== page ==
In western Loudoun County, voters in bucolic Purcellville took to the polls to decide the heavily contested 33rd district delegate race. Polling officials said about half of the registered voters were projected to take part in the election between David LaRock, a Republican who defeated the moderate incumbent Joe T. May in the June primary, and Democrat Mary Costello Daniel.
By noon, about 600 of 2,945 registered voters had taken to the polls at Mountain View Elementary outside Purcellville, said precinct chief Gary Kavanagh, 70.
Uta Brown, who owns Crooked Run Orchard, a 250-year-old family farm originally deeded in 1741 by Lord Fairfax, said that she was disappointed in candidates for both major parties and decided to vote Libertarian. Brown said that both candidates in the governor’s race were too greatly influenced by money.
“The two have become corporate parties and have squeezed out grass-roots capabilities,” said Brown, 68. “People today are not voting for something, they are voting against it. I remember when people were more reasonable. Now it’s too personal and too partisan.”
Chris Bledsoe, 55, said that in the past, he had voted for Republicans like May, who had served as a delegate since 1994. But Bledsoe said this time he voted for Daniels on the Democratic ticket.
“May’s done a great job and he represented the district well. … But there’s too much ideology in the Republican party right now,” Bledsoe said, noting that he voted for Daniels because she has a “level head” and does not support what he called the extreme ideals promoted by LaRock.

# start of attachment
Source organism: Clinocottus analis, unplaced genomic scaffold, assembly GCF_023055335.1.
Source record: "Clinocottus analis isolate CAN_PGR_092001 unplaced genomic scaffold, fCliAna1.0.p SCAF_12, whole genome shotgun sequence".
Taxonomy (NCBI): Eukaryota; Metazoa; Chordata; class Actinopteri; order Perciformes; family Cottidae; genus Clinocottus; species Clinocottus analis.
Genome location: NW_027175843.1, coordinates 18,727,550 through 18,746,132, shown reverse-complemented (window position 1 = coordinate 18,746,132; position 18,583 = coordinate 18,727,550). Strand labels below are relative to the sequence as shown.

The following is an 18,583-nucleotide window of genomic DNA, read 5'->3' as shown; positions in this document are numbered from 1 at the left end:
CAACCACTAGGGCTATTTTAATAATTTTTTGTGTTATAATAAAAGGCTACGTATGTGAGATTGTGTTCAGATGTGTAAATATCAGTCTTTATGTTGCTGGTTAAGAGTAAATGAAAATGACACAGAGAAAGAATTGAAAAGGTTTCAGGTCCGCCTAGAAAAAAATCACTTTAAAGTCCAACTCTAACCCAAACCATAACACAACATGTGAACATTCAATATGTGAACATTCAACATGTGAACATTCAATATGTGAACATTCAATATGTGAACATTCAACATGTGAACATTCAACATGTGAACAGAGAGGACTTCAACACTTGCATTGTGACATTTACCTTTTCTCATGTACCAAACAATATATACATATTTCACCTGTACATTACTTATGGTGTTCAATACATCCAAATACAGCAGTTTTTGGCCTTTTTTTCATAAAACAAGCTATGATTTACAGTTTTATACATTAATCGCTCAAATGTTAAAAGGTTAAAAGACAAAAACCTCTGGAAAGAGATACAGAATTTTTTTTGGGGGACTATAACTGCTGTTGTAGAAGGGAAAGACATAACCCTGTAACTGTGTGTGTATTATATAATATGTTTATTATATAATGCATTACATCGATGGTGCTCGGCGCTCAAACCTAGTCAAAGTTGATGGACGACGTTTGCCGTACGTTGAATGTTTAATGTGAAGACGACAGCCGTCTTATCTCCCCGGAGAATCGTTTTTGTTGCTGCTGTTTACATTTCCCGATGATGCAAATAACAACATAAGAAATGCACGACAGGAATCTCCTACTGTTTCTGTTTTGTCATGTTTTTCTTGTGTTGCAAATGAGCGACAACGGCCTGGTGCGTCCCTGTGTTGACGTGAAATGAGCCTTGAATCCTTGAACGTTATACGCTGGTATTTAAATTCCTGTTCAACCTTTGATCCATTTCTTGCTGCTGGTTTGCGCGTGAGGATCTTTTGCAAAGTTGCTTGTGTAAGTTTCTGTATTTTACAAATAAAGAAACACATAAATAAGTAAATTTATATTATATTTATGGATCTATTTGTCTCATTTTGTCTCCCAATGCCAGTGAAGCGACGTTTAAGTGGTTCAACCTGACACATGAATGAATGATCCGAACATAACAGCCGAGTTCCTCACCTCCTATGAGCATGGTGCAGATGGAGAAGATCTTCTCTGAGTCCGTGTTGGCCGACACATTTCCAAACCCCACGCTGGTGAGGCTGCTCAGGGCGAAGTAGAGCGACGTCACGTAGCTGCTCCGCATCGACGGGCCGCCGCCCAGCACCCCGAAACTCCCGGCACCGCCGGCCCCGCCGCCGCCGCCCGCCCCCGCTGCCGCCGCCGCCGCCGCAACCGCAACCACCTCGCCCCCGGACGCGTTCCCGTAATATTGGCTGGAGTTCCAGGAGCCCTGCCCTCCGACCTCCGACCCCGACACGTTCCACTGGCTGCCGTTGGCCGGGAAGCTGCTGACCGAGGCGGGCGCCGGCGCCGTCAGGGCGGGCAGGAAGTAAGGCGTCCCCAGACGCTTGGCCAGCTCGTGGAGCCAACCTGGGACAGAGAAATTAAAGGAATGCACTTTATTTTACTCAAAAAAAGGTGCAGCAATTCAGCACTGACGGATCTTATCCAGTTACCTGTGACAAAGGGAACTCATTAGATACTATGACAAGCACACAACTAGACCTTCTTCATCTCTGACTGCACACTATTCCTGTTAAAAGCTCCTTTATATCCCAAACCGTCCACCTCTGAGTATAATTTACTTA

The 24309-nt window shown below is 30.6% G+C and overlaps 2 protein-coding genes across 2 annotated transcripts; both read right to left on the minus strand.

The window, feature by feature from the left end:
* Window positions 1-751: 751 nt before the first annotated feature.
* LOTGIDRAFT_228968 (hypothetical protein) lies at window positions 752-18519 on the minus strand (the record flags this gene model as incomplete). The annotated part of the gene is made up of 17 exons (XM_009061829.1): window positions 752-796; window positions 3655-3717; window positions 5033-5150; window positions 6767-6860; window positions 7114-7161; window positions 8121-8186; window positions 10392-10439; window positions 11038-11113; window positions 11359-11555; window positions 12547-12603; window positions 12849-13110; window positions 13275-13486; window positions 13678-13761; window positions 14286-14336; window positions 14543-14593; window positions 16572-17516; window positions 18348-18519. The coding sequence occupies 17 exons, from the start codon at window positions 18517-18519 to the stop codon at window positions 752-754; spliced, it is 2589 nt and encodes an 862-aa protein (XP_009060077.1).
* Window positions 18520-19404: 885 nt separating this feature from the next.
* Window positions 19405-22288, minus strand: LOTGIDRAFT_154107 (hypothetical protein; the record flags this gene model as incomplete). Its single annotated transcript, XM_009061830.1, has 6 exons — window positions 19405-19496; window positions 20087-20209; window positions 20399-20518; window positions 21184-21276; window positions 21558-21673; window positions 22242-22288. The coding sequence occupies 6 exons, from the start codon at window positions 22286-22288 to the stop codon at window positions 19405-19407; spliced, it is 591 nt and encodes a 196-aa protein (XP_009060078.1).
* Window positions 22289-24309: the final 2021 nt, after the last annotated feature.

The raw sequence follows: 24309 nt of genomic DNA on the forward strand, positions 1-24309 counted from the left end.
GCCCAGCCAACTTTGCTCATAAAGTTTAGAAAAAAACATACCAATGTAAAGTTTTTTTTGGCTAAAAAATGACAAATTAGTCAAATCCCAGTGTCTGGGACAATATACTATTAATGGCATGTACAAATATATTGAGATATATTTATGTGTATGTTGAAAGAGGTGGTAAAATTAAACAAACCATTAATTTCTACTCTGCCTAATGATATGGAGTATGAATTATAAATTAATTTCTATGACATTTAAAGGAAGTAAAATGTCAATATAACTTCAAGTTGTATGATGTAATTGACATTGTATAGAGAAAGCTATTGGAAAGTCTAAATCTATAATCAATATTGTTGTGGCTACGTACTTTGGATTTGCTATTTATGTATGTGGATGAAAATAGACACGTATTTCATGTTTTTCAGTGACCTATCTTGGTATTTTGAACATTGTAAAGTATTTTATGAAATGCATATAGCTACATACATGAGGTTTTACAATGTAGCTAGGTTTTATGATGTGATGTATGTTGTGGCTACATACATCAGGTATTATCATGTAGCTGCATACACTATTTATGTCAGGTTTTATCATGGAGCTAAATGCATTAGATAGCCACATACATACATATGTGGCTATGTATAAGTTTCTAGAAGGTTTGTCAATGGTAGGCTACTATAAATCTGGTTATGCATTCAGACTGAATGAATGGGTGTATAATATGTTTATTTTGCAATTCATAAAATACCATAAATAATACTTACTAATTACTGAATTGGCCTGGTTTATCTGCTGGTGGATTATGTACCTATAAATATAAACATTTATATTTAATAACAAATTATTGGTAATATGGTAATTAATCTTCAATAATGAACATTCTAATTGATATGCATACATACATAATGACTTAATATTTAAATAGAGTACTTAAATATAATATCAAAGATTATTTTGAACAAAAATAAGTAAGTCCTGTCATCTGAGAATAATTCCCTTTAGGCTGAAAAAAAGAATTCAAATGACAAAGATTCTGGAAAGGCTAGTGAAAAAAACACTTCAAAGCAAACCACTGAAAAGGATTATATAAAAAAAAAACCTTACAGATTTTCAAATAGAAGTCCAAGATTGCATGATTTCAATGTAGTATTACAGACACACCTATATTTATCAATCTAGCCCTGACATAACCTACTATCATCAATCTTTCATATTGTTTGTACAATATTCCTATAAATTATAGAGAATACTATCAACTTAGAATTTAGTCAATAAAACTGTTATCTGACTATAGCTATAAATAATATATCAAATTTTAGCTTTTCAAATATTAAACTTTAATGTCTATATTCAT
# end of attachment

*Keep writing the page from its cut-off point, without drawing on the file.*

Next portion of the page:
Bledsoe said that he liked that Daniels showed up for a series of open forums with potential voters. Bledsoe said that by not appearing at the forum events, LaRock seemed overly confident.
“It showed he didn’t respect voters and that he didn’t feel like he had to work for it,” Bledsoe said.
At Emerick Elementary, polling officials said that about 800 people had voted by 2 p.m., or about 26 percent of the 3,009 registered voters.
George Kinser, 67, said that he’d voted in every election since he turned 18, and added that in light of the current political climate, he felt compelled to cast his ballot for the Republican ticket.
“I’m not a wild-eyed fanatic,” Kinser said. “But I’m concerned about the principles and direction of this country, and it’s accelerating at a rate that scares me.”
Kinser said that he traditionally votes for GOP candidates and was particularly impressed with the charisma exuded by lieutenant governor candidate E.W. Jackson.
“I watched him bring an entire crowd to its feet like I’ve never seen before” Kinser said.
He said that gubernatorial candidate Ken Cuccinelli’s faith-based conservative platform appealed to him.
“He’s trying to turn this thing around,” he said.